Absolutely. If you have something you want to explore than try to find a dietician that is in a specialty. That can be the trouble some people can get generalized advice but if you get someone who is specialized you can have someone who is more up to date with the newest research. They can provide practical day to day things which people need.
For example, Shelly Case is specialized in celiac disease. After taking the surface layer off she provides information like what grains can you actually consume. She makes the information accessible and relatable to individuals. What do you wat when things are going well, when you not.
Typically, people are getting help for a main issue but there is usually multiple other things underneath.
[23:54] What are skills you use as a dietician?
Communication is key. You want to make sure that the patient feels they are feeling heard and they are understanding you. Also, it is important for you to be a critical thinker or problem solver. How do combine all the research which is out there. Compare and contrast. How do you take this information and make it for the patient understand. Another thing is just loving food.
When Jennifer gives out information and pamphlets she likes to ask the patient what they eat at home. It is going to be different for everyone. Culture is huge.
[26:41] Can you tell me more about NaturallyNu and what inspired you to get started?
NaturallyNu is a blog that is designed for gluten free foodies. Jennifer was diagnosed with celiac and she knew what she had to avoid. Though being a foodie she couldn’t go out and enjoy foods in the same way as before. She had to go back to the kitchen and take it to another level. It was about learning cooking in new ways.
NaturallyNu is a way for Jennifer to share foods she finds good because they are. As well food products which are nourishing at the same time. Some gluten free items are not the most nutritionally dense. NaturallyNu has become a community over time over on Instagram.
[30:30] You mentioned some of these products might not be as nutritionally dense. I was curious what do you look for when you want to create something that is nourishing?
Jennifer looks at the ingredients. Always starting with whole foods and getting the maximum nutrition. Lots of fruits and vegetables. Adding fibre such as legumes. We are all busy being mindful of time. Things that are simple or things that don’t take a long time to prep. Even sheet-pan meals . Looking at your ingredients and common ingredients.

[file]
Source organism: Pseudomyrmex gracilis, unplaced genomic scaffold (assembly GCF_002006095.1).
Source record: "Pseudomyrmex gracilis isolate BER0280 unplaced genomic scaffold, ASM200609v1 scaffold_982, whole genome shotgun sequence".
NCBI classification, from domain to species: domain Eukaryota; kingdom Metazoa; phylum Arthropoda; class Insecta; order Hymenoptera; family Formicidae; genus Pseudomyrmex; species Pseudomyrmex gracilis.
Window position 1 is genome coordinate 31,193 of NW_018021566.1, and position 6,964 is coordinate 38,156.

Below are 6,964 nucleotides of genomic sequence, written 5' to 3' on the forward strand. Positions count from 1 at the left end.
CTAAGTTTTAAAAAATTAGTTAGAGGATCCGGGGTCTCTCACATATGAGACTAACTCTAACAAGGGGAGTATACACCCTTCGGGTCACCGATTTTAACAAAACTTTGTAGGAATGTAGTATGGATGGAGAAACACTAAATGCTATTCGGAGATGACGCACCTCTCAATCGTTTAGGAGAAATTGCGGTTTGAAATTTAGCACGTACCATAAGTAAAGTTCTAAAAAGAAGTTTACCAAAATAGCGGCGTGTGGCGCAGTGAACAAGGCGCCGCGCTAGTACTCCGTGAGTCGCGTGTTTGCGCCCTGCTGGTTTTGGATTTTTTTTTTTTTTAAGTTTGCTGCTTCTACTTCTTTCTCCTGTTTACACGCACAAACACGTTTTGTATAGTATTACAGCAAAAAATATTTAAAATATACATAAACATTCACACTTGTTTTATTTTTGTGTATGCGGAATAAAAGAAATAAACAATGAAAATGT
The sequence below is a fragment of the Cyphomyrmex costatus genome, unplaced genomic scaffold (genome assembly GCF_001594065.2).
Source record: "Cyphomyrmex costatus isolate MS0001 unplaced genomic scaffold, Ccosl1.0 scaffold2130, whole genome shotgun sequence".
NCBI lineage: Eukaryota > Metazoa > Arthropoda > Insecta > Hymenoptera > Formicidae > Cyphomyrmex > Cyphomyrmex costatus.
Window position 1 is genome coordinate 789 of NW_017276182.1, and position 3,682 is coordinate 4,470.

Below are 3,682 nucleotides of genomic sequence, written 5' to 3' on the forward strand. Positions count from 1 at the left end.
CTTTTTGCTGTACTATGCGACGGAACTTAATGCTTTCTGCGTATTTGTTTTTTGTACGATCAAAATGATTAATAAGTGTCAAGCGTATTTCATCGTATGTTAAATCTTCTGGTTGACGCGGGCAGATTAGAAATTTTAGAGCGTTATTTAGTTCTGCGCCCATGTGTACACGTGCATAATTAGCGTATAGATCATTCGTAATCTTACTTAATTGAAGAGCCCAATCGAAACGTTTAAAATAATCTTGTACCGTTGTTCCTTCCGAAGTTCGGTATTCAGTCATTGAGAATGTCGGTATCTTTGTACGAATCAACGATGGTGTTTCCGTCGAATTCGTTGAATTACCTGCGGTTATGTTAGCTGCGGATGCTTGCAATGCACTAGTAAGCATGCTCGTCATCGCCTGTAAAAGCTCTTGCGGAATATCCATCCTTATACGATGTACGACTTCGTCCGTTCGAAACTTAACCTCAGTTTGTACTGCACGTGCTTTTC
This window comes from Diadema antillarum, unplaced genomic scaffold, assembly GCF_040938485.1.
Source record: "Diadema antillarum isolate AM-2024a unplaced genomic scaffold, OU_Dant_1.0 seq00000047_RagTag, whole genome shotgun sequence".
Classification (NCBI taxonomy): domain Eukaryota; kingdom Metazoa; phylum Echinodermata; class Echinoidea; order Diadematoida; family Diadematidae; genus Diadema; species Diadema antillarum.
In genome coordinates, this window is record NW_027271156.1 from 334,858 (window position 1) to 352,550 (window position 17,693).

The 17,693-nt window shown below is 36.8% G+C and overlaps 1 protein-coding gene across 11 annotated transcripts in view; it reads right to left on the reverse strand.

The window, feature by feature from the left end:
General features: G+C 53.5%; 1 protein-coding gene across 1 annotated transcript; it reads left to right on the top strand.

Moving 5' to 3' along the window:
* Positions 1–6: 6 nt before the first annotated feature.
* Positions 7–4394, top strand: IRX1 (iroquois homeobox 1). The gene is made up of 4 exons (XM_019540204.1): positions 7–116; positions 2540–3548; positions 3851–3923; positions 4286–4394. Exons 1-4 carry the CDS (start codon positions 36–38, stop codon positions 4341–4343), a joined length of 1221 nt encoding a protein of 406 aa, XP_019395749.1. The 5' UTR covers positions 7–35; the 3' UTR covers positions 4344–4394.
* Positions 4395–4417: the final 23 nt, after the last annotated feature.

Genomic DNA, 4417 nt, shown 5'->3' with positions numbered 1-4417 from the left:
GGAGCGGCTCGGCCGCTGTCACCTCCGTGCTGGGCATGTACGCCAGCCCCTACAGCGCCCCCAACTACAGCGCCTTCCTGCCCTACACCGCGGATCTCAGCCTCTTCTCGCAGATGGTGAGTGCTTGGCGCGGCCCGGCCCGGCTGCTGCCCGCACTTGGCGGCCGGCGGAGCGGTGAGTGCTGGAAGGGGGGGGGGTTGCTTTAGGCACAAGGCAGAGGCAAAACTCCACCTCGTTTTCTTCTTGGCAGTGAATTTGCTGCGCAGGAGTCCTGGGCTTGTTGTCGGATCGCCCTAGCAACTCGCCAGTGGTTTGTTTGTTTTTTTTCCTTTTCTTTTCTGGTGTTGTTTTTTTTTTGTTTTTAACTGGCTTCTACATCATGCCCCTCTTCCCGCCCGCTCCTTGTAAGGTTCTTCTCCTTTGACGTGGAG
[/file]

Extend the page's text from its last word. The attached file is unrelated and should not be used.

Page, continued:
[34:30] Have you found it is easier to navigate your celiac disease over the years?
Yes. It depends on what stage and when you are diagnosed. If you are older than it takes longer for your body to heal. It take -8 months for you to heal. There is even evidence questioning even if you should eat oats. Although the major governing body believes that you should. People don’t understand that gluten can sneak into your diet. Cross-contamination can happen which is something you need to watch for.
Gluten-free products have improved so much over the years. Before you couldn’t get as much good quality products. Gluten-free isn’t going away and neither are the products. Even writing things on the label makes things so much simpler. You want to have fun with your food. For someone with celiac disease even having a piece of bread where it is 1/60th of it being gluten is enough for it to trigger a reaction.
[42:30] Is there any advice you would give to a student or new graduate who wants to become a dietician?
Go for it. If you have an interest in food, the body and how food affects the body than this is a great field. As a dietician you can work in a hospital, public health (which plays a role in policy), being a podcaster/influencer. There are a lot of way you can impact people in positive ways. There are a lot of avenues in nutrition.
Be curious and try new things. For new graduates focus on what you are passionate about. Jennifer is passionate about gut health. Be relatable and try to be as much of a specialist as you can. Don’t be a wikipedia page and communicate it well to people. Even look at complimentary professions. There is so much information out there that you can learn from.
Where can people find you?
Subscribe to our newsletter for details on mentorship sessions, workshops, webinars, as well as career and job fairs across Canada and the US!